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Klobuchar rolled out her education plan in July 2019, pledging to roll back a host of Trump’s education priorities, including a school choice tax credit, a plan that critics believe would take money away from public schools. She has previously expressed support for free community college and expanded financial aid for low-income students – but is against making all public colleges free. “I am not for free four-year college for all, no,” Klobuchar said in February 2019 at a CNN town hall. “If I was a magic genie and could afford to give that to everyone, I would.” The senator does not support wiping out all student debt, but does back expanding loan forgiveness for people in “in-demand jobs” and refinancing student loans at lower rates. More on Klobuchar’s education policy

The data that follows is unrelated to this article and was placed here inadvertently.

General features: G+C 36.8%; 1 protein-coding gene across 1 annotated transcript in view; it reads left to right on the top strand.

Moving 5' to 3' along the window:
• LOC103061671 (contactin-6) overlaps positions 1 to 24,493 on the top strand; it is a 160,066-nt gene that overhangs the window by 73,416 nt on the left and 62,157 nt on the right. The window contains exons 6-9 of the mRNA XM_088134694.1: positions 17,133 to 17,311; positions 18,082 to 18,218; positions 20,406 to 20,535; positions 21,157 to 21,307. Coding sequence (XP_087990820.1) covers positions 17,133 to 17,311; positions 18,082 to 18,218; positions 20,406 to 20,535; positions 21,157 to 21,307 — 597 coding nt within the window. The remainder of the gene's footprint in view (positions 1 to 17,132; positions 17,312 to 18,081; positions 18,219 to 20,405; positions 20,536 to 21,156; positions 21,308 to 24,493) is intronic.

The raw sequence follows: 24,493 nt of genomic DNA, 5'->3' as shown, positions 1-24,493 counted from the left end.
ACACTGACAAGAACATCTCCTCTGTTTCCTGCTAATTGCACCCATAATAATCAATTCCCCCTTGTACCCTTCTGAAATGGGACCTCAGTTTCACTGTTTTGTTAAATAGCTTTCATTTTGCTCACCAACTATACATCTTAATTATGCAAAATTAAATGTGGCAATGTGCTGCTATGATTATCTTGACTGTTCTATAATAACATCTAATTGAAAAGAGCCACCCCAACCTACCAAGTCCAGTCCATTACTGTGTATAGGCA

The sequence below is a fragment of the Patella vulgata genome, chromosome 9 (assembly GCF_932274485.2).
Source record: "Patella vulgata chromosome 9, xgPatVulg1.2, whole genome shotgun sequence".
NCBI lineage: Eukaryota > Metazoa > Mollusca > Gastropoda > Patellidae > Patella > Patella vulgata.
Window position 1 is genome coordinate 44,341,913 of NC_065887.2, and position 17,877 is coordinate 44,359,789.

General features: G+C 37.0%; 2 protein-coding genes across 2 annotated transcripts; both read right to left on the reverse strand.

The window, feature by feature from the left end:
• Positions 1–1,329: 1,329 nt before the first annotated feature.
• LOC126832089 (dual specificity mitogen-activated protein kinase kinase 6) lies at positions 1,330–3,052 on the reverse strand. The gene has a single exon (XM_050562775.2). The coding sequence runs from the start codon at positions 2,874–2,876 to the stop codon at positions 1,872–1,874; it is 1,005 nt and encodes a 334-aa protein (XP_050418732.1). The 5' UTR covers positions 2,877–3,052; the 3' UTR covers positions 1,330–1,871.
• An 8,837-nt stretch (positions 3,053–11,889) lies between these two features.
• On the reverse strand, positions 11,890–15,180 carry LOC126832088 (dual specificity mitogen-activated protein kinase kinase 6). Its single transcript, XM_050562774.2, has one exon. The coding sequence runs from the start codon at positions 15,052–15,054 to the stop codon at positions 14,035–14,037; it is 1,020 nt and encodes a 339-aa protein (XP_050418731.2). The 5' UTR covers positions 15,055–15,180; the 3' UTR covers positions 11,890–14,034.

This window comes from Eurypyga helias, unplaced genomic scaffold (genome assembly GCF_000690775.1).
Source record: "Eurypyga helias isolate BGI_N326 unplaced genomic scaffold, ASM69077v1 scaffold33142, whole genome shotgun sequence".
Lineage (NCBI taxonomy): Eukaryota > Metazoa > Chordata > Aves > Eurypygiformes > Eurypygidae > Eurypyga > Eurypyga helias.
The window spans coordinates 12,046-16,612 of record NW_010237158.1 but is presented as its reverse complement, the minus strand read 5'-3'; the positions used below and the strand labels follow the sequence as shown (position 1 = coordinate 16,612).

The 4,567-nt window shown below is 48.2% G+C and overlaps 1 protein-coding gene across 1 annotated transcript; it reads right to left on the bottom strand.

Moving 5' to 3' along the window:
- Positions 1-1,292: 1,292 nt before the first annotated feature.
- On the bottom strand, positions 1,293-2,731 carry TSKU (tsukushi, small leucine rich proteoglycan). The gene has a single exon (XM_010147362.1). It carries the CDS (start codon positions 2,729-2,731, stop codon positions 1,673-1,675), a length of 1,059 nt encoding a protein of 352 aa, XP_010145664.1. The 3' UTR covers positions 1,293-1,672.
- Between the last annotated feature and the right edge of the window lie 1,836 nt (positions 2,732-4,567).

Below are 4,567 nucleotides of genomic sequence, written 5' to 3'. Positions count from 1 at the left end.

gun violence
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Klobuchar has sought to explain her view on guns through her home state of Minnesota and her family’s love of hunting. With that standard in mind, Klobuchar says she supports banning so-called assault weapons, bump stocks and high-capacity magazines. She has also backed universal background checks. “We should join the majority of Americans and actually many gun owners in having the courage to pass common-sense gun safety legislation,” Klobuchar said at a CNN town hall in February 2019. The senator has also proposed closing the “boyfriend loophole” in order to stop people who abused their dating partners from buying or owning firearms. More on Klobuchar’s gun violence policy